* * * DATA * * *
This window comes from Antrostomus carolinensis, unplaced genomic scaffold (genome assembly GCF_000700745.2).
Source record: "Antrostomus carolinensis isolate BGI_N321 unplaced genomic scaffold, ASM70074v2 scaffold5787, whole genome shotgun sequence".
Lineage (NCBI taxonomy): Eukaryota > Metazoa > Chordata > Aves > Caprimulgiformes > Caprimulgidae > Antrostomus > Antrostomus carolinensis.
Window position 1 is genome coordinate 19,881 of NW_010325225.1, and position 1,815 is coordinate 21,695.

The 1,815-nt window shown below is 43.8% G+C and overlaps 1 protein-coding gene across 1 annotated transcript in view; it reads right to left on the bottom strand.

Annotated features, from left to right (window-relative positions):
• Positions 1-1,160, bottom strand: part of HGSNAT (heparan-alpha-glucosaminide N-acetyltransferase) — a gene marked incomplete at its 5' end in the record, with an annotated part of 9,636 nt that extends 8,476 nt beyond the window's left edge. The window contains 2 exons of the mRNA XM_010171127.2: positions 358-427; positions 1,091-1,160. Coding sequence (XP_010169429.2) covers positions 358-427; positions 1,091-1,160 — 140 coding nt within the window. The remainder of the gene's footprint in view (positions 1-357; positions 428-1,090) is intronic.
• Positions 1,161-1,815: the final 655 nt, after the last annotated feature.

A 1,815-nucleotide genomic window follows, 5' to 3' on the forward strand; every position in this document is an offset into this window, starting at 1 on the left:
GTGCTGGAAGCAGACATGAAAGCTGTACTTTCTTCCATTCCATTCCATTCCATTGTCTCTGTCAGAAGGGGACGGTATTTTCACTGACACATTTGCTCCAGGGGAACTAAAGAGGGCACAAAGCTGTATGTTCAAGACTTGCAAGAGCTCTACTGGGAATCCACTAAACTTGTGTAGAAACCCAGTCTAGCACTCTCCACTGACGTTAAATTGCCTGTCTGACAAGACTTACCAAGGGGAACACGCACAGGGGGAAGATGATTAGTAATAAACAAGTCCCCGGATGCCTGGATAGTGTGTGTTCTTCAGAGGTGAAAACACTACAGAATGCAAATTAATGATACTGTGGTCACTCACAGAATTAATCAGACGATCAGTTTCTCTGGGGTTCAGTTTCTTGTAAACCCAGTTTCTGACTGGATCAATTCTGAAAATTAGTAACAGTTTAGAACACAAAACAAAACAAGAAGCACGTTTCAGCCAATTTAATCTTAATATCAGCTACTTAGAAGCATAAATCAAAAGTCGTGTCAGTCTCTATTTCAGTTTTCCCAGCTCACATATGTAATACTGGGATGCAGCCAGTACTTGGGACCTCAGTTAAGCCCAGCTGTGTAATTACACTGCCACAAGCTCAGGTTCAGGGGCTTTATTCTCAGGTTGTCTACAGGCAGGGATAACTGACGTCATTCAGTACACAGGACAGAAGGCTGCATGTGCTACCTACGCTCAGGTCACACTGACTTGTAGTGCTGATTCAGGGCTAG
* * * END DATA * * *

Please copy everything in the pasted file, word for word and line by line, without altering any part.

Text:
This window comes from Antrostomus carolinensis, unplaced genomic scaffold (genome assembly GCF_000700745.2).
Source record: "Antrostomus carolinensis isolate BGI_N321 unplaced genomic scaffold, ASM70074v2 scaffold5787, whole genome shotgun sequence".
Lineage (NCBI taxonomy): Eukaryota > Metazoa > Chordata > Aves > Caprimulgiformes > Caprimulgidae > Antrostomus > Antrostomus carolinensis.
Window position 1 is genome coordinate 19,881 of NW_010325225.1, and position 1,815 is coordinate 21,695.

The 1,815-nt window shown below is 43.8% G+C and overlaps 1 protein-coding gene across 1 annotated transcript in view; it reads right to left on the bottom strand.

Annotated features, from left to right (window-relative positions):
• Positions 1-1,160, bottom strand: part of HGSNAT (heparan-alpha-glucosaminide N-acetyltransferase) — a gene marked incomplete at its 5' end in the record, with an annotated part of 9,636 nt that extends 8,476 nt beyond the window's left edge. The window contains 2 exons of the mRNA XM_010171127.2: positions 358-427; positions 1,091-1,160. Coding sequence (XP_010169429.2) covers positions 358-427; positions 1,091-1,160 — 140 coding nt within the window. The remainder of the gene's footprint in view (positions 1-357; positions 428-1,090) is intronic.
• Positions 1,161-1,815: the final 655 nt, after the last annotated feature.

A 1,815-nucleotide genomic window follows, 5' to 3' on the forward strand; every position in this document is an offset into this window, starting at 1 on the left:
GTGCTGGAAGCAGACATGAAAGCTGTACTTTCTTCCATTCCATTCCATTCCATTGTCTCTGTCAGAAGGGGACGGTATTTTCACTGACACATTTGCTCCAGGGGAACTAAAGAGGGCACAAAGCTGTATGTTCAAGACTTGCAAGAGCTCTACTGGGAATCCACTAAACTTGTGTAGAAACCCAGTCTAGCACTCTCCACTGACGTTAAATTGCCTGTCTGACAAGACTTACCAAGGGGAACACGCACAGGGGGAAGATGATTAGTAATAAACAAGTCCCCGGATGCCTGGATAGTGTGTGTTCTTCAGAGGTGAAAACACTACAGAATGCAAATTAATGATACTGTGGTCACTCACAGAATTAATCAGACGATCAGTTTCTCTGGGGTTCAGTTTCTTGTAAACCCAGTTTCTGACTGGATCAATTCTGAAAATTAGTAACAGTTTAGAACACAAAACAAAACAAGAAGCACGTTTCAGCCAATTTAATCTTAATATCAGCTACTTAGAAGCATAAATCAAAAGTCGTGTCAGTCTCTATTTCAGTTTTCCCAGCTCACATATGTAATACTGGGATGCAGCCAGTACTTGGGACCTCAGTTAAGCCCAGCTGTGTAATTACACTGCCACAAGCTCAGGTTCAGGGGCTTTATTCTCAGGTTGTCTACAGGCAGGGATAACTGACGTCATTCAGTACACAGGACAGAAGGCTGCATGTGCTACCTACGCTCAGGTCACACTGACTTGTAGTGCTGATTCAGGGCTAG